In 1983 Barthelme wrote a piece for the New Yorker called "Earth Angel," a review of Superman III. He wrote it up as a question and answer thing, even though he was writing both sides of the dialog. It's quite fun -- especially in its parody of academic talk and Whedon-esque shifts of tone. Since virtually no one has read it, I thought I would print some samples from it here, pointing out what makes it so great. It begins like this:
Q: Do we really need a Superman III?The redundancy of "In the air" is quite funny, as is the shift from academic buzzwords to goofy childlike enthusiasm. I also quote like that "slash" is written out as a word, emphasizing how awkwardly professors speak: you would have to say "slash" to use the phrase "plane of the cultural/aesthetic" out loud.
A: Clearly not.
Q: Yet it's here. Must be a response to something, some kind of need...
A: Financial exigencies undiscussable on the plane of the cultural slash aesthetic.
Q: To which we shall stalwartly adhere. Would you like to be able to fly?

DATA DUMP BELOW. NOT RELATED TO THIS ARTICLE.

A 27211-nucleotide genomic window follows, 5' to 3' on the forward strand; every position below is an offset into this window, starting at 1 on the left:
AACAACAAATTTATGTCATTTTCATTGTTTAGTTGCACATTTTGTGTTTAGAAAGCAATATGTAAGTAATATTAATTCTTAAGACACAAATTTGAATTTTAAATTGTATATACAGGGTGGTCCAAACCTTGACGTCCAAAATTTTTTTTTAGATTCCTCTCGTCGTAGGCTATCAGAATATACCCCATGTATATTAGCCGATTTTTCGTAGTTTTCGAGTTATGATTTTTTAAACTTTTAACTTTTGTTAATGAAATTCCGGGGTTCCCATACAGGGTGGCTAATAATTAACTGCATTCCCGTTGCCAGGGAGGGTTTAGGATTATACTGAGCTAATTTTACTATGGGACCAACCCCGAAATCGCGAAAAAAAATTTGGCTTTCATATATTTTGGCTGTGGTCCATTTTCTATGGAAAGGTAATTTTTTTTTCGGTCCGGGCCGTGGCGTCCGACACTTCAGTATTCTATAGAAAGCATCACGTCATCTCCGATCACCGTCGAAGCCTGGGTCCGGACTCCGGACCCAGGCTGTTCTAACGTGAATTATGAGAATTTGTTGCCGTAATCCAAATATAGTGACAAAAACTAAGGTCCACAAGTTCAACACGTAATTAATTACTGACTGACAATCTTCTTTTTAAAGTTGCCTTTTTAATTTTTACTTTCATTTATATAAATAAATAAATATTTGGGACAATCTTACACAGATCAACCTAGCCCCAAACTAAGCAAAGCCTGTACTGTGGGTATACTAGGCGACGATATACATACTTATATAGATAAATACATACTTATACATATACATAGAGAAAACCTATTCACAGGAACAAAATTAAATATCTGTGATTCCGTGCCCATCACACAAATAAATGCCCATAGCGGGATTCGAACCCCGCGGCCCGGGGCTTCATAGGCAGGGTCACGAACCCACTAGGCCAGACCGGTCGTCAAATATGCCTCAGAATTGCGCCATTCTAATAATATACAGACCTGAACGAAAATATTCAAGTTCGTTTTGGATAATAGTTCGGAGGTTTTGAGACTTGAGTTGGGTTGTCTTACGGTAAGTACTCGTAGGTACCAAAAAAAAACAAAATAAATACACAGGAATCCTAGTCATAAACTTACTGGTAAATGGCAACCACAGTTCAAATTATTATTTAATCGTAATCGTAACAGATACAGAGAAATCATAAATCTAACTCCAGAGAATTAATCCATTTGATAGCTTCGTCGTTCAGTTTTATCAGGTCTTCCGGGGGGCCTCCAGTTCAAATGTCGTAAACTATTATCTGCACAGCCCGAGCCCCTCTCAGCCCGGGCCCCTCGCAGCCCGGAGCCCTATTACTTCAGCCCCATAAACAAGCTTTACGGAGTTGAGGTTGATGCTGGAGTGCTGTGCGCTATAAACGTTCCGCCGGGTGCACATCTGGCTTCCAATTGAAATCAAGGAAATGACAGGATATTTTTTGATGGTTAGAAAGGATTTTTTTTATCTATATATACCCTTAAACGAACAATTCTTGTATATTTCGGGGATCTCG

A: I have always wanted to fly. In the air.
Q: A basic human yearn. To fly.
A: A conquering of dailyness. Whoosh!
On the subject of the women in the film we get:
A: The O'Toole is a high school inamorata of old Clark's, from back home in Smallville.The conversation is smart, but they both go juvenile, calling her "the" because her name is a noun. "Ricky-tick" and "couture" in the same sentence is a classic Barthelme kind of thing. He knows how to find the humor in mixing very different vocabularies.
Q: Might the O'Toole's qualities be further commented upon?
A: Freshness. Simplicity. American beauty. Believability. Directness. A certain sexual smolder not entirely disguised by ricky-tick Smallville couture.
Wonderfully, after all the silliness, the review ends suddenly with a nice detail noticed:
Q: Is Superman III, then, the finest of the Superfilms, in your view?The way A avoids getting into another round of wordplay with Q by blurting forth this heartfelt observation is quite sweet and remarkable, I thought. You can find the whole review in Not-Knowing: The Essays and Interviews of Donald Barthelme.
A: Perhaps the second-finest.
Q: And the first-finest?
A: The first, I think. Or perhaps the second.
Q: You think the first might be the first-finest and the second also might be the first-finest?
A: When Clark Kent goes back to Smallville for his high school reunion, at which he re-encounters the grand O'Toole, the music playing, at one point, is "Earth Angel." I liked that a lot.